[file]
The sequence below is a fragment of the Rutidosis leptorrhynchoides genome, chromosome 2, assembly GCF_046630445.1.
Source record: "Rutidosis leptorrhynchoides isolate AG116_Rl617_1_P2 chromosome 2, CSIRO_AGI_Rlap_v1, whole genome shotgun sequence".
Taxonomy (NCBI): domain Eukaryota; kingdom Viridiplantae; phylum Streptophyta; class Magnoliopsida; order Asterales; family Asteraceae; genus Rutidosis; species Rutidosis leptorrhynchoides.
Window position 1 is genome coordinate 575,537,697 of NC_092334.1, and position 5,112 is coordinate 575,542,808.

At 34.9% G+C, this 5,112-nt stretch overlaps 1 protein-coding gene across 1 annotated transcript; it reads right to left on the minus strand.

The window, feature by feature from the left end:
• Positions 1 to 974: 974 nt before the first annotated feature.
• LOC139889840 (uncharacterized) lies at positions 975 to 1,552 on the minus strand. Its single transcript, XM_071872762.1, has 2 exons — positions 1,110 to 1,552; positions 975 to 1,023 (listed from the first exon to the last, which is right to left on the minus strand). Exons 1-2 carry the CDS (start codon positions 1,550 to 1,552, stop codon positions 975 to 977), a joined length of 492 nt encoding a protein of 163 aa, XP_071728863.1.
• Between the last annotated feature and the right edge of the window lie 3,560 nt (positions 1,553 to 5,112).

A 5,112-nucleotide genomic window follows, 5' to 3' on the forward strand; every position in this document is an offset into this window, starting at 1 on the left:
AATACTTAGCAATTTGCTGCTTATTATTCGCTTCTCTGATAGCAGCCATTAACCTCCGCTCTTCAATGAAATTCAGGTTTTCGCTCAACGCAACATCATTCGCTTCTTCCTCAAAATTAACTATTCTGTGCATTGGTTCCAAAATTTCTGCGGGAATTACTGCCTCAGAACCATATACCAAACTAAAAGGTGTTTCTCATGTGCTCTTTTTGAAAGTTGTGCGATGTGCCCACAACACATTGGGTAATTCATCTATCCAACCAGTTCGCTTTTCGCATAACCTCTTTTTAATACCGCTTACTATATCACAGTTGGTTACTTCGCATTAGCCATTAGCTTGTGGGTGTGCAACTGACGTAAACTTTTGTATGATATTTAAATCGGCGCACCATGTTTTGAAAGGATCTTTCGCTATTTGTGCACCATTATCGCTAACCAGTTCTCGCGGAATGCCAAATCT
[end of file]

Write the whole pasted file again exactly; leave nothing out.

The sequence below is a fragment of the Rutidosis leptorrhynchoides genome, chromosome 2, assembly GCF_046630445.1.
Source record: "Rutidosis leptorrhynchoides isolate AG116_Rl617_1_P2 chromosome 2, CSIRO_AGI_Rlap_v1, whole genome shotgun sequence".
Taxonomy (NCBI): domain Eukaryota; kingdom Viridiplantae; phylum Streptophyta; class Magnoliopsida; order Asterales; family Asteraceae; genus Rutidosis; species Rutidosis leptorrhynchoides.
Window position 1 is genome coordinate 575,537,697 of NC_092334.1, and position 5,112 is coordinate 575,542,808.

At 34.9% G+C, this 5,112-nt stretch overlaps 1 protein-coding gene across 1 annotated transcript; it reads right to left on the minus strand.

The window, feature by feature from the left end:
• Positions 1 to 974: 974 nt before the first annotated feature.
• LOC139889840 (uncharacterized) lies at positions 975 to 1,552 on the minus strand. Its single transcript, XM_071872762.1, has 2 exons — positions 1,110 to 1,552; positions 975 to 1,023 (listed from the first exon to the last, which is right to left on the minus strand). Exons 1-2 carry the CDS (start codon positions 1,550 to 1,552, stop codon positions 975 to 977), a joined length of 492 nt encoding a protein of 163 aa, XP_071728863.1.
• Between the last annotated feature and the right edge of the window lie 3,560 nt (positions 1,553 to 5,112).

A 5,112-nucleotide genomic window follows, 5' to 3' on the forward strand; every position in this document is an offset into this window, starting at 1 on the left:
AATACTTAGCAATTTGCTGCTTATTATTCGCTTCTCTGATAGCAGCCATTAACCTCCGCTCTTCAATGAAATTCAGGTTTTCGCTCAACGCAACATCATTCGCTTCTTCCTCAAAATTAACTATTCTGTGCATTGGTTCCAAAATTTCTGCGGGAATTACTGCCTCAGAACCATATACCAAACTAAAAGGTGTTTCTCATGTGCTCTTTTTGAAAGTTGTGCGATGTGCCCACAACACATTGGGTAATTCATCTATCCAACCAGTTCGCTTTTCGCATAACCTCTTTTTAATACCGCTTACTATATCACAGTTGGTTACTTCGCATTAGCCATTAGCTTGTGGGTGTGCAACTGACGTAAACTTTTGTATGATATTTAAATCGGCGCACCATGTTTTGAAAGGATCTTTCGCTATTTGTGCACCATTATCGCTAACCAGTTCTCGCGGAATGCCAAATCT